This attempt to avoid dealing with the real and substantial power of this work by implication should not persuade people. Indeed, through an honest intellectual approach it would not; instead one would address each of the evidences or concerns about the truth in its own right. Purposely exaggerating a single event, which is probably misunderstood, only seeks to arouse the emotions of people and persuade them to discard actual substance.


“If this man was really a prophet, why was he fooled by X or Y?”

Neither the Church nor its members were ever purported to be perfect. A fair and balanced analysis of the history of the Church will indeed reveal more than a few incidents where members, specific leaders, or the Church as a whole made mistakes. We neither hide nor deny this fact. On the contrary, the Church has gone to great lengths to make its history fully available to academics and to the public. We have never claimed that the Church, its leaders, or its members were perfect. We do claim that its scriptures, doctrines, authority, and ordinances are true and valid in time and eternity. As Elder Jeffrey R. Holland said, “We consume some precious emotional and spiritual capital clinging tenaciously to…[some] incident in Church history that proved no more or less than that mortals will always struggle to measure up to the immortal hopes placed before them” (Laborers in the Vineyard,” Ensign, May 2012).

“But this wouldn’t happen in a church really led by Christ, would it?”

We sometimes miss the mark by imagining that it was the Lord’s purpose to establish or operate a perfect church program. Such was never the case. The Church, meaning the organizational structure of programs and policies, is a tool for training and preparing the Lord’s children to live again in His presence. As such, some struggling and even some mistakes might be anticipated to be a part of this learning and preparing process. It is the purpose of the Church to make the valid priesthood authority, ordinances, and doctrines available. But perfection of the programs and policies of the Church is not and never was the goal.


The history of this Church would be very different indeed if the Lord’s purpose had been to “make things look good” or to “run a perfect program.” A retrospective analysis of those mistakes looking for evidence to discredit the validity of the Church’s doctrine will miss completely the saving power of the experiences through which He has tutored us. None of us would like our current characters nor the value of our entire lives to be judged by an isolated analysis of our past mistakes or learning experiences. Similarly, such an analysis of the history of the programs of the Church is of dubious value. The programs of the Church exist to help us learn and grow, which also implies that mistakes can and will be made.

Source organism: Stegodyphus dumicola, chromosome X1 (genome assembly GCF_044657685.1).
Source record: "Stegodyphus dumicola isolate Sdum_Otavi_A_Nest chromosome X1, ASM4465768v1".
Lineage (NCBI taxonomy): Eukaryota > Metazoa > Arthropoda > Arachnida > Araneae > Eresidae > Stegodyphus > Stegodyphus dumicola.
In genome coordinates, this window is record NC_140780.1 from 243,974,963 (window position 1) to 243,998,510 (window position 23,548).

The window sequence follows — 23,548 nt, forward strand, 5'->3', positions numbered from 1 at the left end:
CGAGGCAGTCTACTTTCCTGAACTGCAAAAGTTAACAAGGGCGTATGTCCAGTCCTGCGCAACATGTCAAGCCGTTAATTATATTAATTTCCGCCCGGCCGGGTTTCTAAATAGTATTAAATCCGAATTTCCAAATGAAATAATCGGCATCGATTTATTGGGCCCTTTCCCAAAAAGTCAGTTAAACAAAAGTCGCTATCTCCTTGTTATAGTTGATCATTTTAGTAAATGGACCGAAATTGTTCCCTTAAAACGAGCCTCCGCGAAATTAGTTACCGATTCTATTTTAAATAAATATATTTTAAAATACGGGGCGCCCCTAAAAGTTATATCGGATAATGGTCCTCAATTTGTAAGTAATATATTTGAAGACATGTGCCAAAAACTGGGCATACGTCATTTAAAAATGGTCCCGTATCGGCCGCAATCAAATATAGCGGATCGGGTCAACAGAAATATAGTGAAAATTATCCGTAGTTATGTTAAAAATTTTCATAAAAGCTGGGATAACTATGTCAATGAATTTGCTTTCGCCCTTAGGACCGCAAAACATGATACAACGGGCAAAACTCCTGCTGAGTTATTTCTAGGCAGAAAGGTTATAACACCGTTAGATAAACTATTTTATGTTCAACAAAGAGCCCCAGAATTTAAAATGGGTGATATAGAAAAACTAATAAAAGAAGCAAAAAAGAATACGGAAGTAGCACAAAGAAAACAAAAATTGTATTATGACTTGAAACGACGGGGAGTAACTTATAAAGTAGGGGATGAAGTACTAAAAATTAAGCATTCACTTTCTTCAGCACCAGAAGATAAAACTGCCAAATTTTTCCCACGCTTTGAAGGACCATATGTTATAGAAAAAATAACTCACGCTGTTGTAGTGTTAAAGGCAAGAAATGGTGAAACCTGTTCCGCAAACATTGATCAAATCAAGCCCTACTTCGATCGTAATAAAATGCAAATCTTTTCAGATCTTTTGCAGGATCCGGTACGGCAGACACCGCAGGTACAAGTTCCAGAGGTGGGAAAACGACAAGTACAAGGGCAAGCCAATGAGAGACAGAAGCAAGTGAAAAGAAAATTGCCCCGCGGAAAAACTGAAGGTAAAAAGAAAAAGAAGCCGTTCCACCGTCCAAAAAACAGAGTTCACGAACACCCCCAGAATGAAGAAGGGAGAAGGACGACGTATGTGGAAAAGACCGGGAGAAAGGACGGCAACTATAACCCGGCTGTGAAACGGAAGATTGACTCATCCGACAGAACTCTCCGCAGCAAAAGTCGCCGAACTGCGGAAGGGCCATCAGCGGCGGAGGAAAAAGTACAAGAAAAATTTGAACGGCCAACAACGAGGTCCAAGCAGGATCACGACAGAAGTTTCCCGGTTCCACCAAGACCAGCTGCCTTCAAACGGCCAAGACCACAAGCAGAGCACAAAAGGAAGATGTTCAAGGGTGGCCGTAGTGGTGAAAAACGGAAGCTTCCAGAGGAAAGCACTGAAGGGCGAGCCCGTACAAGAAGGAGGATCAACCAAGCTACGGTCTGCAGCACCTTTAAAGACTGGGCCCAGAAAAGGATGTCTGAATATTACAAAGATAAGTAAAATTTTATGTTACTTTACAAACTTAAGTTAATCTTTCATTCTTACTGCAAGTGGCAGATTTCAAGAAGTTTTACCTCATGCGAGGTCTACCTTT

“Is the Church embarrassed by Mormon history and trying to hide it? As a lifelong member I was shocked when I discovered the ‘secret history’ of X or Y.”

The information being referred to in such statements is generally not “new.” A casual analysis of anti-Mormon literature since the time of E. D. Howe (1834) will show that by the same methods, and largely using the same old information, events have been repackaged and “re-discovered” generation after generation to the astonishment of those caught unawares by it. While there may be some incidents that have been brought to light based on the efforts of the Church to make its history fully accessible, these are relatively few and generally insignificant. A cursory reading of Jacob 7Alma 1, and Alma 30 will show that essentially this same approach and the same arguments were used by Sherem, Nehor, and Korihor. The names and faces have changed, but the method and the intent have not.
The fact that some Church members are occasionally surprised by cleverly packaged bits of misinformation is also concerning. The scriptures are available to all, and many of these “secret issues” are addressed in The Doctrine & Covenants, Pearl of Great PriceThe Book of Mormon, and The Holy Bible, which members are encouraged to read and study regularly. Individuals who limit their gospel learning to what is taught on Sunday will find themselves at a disadvantage. Our Heavenly Father has from the very beginning encouraged and commanded His children to seek learning, to study, to ponder, and to pray regarding the scriptures and to ask questions. Christ taught in parables so that He could teach His doctrine to different people at different levels of understanding at the same time. This principle is still true today.

“So where can I go to find truth?”

Elder Walter Gonzalez covered this very well in the October 2012 General Conference. He said:
“Today, surrounded by so much information, we might think that navigating millions of web pages will give us all that we need to know. We can find good and bad information on the web, but information alone is not enough. God has given us another source for greater knowledge, even knowledge sent from heaven. Our Heavenly Father can give us such knowledge when we navigate the celestial web in our hearts and minds. The Prophet Joseph Smith said that he had ‘the oldest book in [his] heart, even the gift of the Holy Ghost.’”